that “controversial” Magistrate Pat O’Shane yesterday “showed that the
judiciary
was just as vulnerable to bad manners as the rest of society.” O’Shane
“aimed a
volley of offensive remarks” at a former senior constable whose lawyers
had “argued politely that he would not get a fair hearing
from Ms O’Shane,” says the Tele. O’Shane
told the stunned court: “He thinks that because he makes a complaint against me
that I am going to be biased? He can go to another court! Do I care? No I
don’t. Mr Wardell can be assured that he is not so important in my life.”

The Herald Sun reports, under the headline “Death of a Monster,” that Watkins, an estranged father of two who stood about 190cm and was about
120kg, was a “violent rapist and thug who exploded in rage after alcohol
binges.” He was last jailed in July 2000 for bashing a blind pensioner
as she lay helpless in her bed in January 1998. Two months before that, he had
been jailed for raping a woman in her own home in November 1999.

And in more murder tales coming out of Victoria,
the paper reports that the estranged wife of a millionaire
Melbourne businessman found dead in his garage last month has been
charged with his murder.
Homicide squad detectives questioned Diane Griffey after
she was arrested yesterday.

And The Advertiserleads
with the AWB scandal, reporting that “furious” American legislators are
demanding tough
penalties on Australian wheat growers for secret payments of $300
million to Saddam Hussein’s Iraqi regime. And in SA news, the paper
reports that almost half of all South Australian criminals sentenced to
jail have their penalties fully suspended, figures show. Opposition justice spokesman Robert Lawson said Australian Bureau of
Statistics figures showed SA had the highest proportion of
fully-suspended sentences, at 48%.

The health crisis has begun to erode Premier Peter Beattie’s
authority over his party, reports the Courier-Mail. Labor MPs are
questioning the way the crucial issue has been handled. Beattie yesterday moved
to put down a potential caucus revolt on the issue by giving himself a greater
personal involvement in fixing the problems facing public hospitals. But in
doing so he has risked internal brawling on another front by parachuting his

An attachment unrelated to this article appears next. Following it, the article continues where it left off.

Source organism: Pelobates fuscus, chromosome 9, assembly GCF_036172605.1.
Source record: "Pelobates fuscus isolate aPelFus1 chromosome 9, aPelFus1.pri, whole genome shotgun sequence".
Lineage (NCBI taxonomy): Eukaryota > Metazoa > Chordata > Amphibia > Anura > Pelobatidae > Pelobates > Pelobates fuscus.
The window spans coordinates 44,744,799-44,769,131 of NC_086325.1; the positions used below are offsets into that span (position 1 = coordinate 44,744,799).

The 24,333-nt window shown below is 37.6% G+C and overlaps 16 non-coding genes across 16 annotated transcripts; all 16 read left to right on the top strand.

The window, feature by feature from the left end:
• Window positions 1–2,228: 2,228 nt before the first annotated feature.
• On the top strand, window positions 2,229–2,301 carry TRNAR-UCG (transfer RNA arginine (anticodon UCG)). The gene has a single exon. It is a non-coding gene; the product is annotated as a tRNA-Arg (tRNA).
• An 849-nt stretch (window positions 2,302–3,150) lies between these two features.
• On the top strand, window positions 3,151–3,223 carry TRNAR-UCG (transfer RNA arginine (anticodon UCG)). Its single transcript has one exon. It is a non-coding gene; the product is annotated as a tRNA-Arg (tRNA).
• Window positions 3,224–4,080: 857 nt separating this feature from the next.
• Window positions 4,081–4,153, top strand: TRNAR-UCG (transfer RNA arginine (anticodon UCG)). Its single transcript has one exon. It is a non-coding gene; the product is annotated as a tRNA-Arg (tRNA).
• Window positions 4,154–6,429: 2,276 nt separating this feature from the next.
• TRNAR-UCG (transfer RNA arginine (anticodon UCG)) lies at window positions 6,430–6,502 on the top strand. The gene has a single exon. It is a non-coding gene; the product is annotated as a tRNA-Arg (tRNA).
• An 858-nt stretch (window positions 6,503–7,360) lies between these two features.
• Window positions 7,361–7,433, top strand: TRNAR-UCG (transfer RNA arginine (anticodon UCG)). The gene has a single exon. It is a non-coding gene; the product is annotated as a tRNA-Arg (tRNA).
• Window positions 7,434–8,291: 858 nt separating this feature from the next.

preferred successor Anna Bligh into the Treasurer’s job at least 12 months
ahead of schedule.

“Now it’s up to $241m,” is the headline splashed across the front page of The West Australian, with the paper reporting that the State Government has been officially put on notice that it faces a
$200 million-plus blowout in the cost of the Perth to Mandurah rail
project after fresh claims were lodged by the lead contractors.

But best headline of the day has to once again be awarded to the NT News for “KAMIKAZE CROCS.” Drivers on remote roads may be used to trying to
avoid kangaroos on the roads, but in this case, a crocodile Rangers
have warned visitors to Kakadu to be wary of kamikaze crocodiles in
light of the incident.
has launched itself from a flooded culvert
drain at a passing vehicle. “The croc just launched itself into the
air with all four feet off the
ground,” Kakadu’s crocodile expert Garry Lindner said. “Unfortunately
the driver had no time to react and the animal died on impact,” Mr
Lindner said. He said it was the latest in a series of reports from
drivers who have been confronted by ‘kamikaze’ crocodiles.

And leading news in Tassie, The Mercuryreports that a deadly tumour ravaging the Tasmanian
devil population is passed on through biting. Research
has confirmed that the malignant tumour, known as Devil Facial Tumour Disease,
is infectious and passed between animals during fights. The discovery may save
the Tasmanian marsupial, which is in danger of extinction from the virulent
disease.

Peter Fray